I am an engaged 26 years old waiting to wed soon. My problem is my father. Back in Asia, my father used to be somebody in a high rank back in the 1970s until Vietnam War. Still now, he is very well known to our people and he reminds us and others every chance he gets. He has a very big ego and always talk extremely high of himself. He praise himself for every little thing and expects his children and others to praise him as well. Reputation is very important to him.

My father is very selfish, stubborn, short tempered, manipulative, obsessive, and verbally abusive. Also, very suspicious, speculative, and he does not trust anyone. He used to be physically violent, but since all my siblings has grown up and some gotten married, he has stopped the physical abuse because he knows that his children will not put up with this. Through the years, my dad has never done anything for us or given us support at anything but tortured us. He has always dug out of his children financially for every little thing he needs. He tries to manipulate us children into thinking he is a good father who has supported us when he actually done nothing much. He is very stingy with his money and will not help out.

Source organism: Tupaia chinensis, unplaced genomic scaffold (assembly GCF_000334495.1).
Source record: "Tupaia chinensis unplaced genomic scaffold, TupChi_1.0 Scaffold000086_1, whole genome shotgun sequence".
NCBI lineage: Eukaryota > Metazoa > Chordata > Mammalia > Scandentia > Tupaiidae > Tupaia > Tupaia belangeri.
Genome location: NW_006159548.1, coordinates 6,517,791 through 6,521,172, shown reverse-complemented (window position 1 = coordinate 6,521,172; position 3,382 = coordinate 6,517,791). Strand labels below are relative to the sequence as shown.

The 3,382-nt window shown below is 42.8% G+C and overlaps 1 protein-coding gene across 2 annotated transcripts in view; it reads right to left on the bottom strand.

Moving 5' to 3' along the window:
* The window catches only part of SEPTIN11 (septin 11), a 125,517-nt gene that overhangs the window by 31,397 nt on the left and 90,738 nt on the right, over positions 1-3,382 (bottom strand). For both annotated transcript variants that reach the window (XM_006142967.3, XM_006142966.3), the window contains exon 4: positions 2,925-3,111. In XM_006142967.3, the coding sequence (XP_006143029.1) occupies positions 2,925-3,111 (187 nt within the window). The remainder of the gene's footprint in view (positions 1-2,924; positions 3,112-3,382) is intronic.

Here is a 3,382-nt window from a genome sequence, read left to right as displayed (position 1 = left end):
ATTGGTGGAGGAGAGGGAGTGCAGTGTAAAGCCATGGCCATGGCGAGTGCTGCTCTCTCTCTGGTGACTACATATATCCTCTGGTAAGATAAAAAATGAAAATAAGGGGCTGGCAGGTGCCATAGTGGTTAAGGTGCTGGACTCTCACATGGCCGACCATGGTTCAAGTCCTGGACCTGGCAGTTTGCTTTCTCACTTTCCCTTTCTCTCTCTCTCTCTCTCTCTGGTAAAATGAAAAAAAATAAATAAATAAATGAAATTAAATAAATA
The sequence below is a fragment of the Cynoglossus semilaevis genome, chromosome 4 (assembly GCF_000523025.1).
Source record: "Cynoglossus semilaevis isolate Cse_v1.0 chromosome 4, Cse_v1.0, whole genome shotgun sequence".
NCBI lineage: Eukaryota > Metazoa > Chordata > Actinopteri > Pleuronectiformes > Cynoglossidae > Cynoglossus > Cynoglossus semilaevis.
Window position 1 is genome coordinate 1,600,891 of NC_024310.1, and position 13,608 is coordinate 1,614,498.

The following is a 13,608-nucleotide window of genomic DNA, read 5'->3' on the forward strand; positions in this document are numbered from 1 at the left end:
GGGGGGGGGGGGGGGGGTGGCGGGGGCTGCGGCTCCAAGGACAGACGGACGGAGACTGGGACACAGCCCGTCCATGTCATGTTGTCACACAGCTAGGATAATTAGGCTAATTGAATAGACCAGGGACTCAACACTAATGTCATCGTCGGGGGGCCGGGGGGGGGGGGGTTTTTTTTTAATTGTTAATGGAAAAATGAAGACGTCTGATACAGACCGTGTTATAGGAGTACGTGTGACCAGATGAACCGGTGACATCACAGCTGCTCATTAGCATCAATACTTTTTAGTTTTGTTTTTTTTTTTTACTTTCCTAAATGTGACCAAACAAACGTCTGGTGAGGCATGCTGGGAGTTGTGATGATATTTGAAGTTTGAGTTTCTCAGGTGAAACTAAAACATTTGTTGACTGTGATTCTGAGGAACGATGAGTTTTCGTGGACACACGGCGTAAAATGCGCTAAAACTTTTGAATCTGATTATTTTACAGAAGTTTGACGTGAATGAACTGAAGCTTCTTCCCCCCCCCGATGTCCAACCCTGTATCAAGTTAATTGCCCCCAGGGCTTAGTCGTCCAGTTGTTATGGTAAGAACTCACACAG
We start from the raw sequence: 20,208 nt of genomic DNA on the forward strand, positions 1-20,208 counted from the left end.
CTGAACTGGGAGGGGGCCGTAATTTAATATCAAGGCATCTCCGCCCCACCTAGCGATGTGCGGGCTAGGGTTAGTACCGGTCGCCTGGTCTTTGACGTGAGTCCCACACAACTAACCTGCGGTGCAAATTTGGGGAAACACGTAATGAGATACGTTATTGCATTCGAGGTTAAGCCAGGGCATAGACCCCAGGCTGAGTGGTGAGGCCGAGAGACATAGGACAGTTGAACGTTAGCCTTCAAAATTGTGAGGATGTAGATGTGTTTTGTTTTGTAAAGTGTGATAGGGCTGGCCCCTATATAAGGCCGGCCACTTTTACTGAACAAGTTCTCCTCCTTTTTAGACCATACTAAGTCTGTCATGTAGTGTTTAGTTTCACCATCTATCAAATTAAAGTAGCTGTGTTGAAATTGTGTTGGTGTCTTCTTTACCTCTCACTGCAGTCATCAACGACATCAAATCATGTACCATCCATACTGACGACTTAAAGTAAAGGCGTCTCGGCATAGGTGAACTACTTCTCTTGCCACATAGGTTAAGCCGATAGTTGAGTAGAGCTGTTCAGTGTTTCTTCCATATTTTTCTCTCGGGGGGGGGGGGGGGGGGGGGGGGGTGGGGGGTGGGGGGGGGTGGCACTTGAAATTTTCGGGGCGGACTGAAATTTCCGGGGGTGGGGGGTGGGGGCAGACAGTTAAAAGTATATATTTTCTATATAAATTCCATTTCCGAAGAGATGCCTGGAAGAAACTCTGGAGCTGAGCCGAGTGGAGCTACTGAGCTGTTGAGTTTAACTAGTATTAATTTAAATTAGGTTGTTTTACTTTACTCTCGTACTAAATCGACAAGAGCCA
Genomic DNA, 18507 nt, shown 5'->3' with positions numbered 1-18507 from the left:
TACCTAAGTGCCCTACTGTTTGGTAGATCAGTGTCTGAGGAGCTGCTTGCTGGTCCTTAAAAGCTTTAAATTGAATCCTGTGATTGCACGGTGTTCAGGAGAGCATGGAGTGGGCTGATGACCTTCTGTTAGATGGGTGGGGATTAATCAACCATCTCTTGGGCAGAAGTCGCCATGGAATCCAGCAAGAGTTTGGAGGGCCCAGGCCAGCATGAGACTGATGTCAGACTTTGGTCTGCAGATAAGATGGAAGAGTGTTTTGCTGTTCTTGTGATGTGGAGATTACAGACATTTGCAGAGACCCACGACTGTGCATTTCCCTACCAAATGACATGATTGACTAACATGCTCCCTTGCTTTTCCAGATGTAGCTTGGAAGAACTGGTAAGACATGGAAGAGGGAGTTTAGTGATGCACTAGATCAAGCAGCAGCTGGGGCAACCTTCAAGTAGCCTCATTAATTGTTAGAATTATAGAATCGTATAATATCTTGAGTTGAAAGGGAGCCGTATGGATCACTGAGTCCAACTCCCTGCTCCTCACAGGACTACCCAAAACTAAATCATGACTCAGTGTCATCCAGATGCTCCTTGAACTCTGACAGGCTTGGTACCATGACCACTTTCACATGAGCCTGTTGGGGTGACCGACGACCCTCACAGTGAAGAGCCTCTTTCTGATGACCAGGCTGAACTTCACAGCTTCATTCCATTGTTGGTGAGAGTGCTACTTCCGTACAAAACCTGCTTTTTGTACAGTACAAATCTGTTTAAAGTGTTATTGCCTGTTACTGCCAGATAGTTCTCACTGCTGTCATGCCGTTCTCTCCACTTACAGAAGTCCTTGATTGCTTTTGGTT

My father likes to look for conflicts with anyone who goes against his beliefs and values. Anyone who disagrees with him or tries to give him a little bit of advice will offend him and he will curse and argue them down in a loud abusive tone. He thinks he is always right so everyone agrees with him just to avoid conflicts with him. There is no use in telling him he's wrong but he's right, and to listen quietly even if you disagree otherwise he will curse you like an animal. Anything that comes out his mouth is usually very horrible words, gossips, nonsense, and put downs. My father will talk behind my cousins and their children's back, his own children as well. He will go from one of my siblings to another talking behind their back. His siblings will visit one another, but they don't even come around to visit him as much. When there is a big family gathering, my cousins rather leaves us out because they don't want my father to show up ruining the peace and bad mouthing off. None of my cousins want much to do with him and his pride. They'd rather stay as far as possible.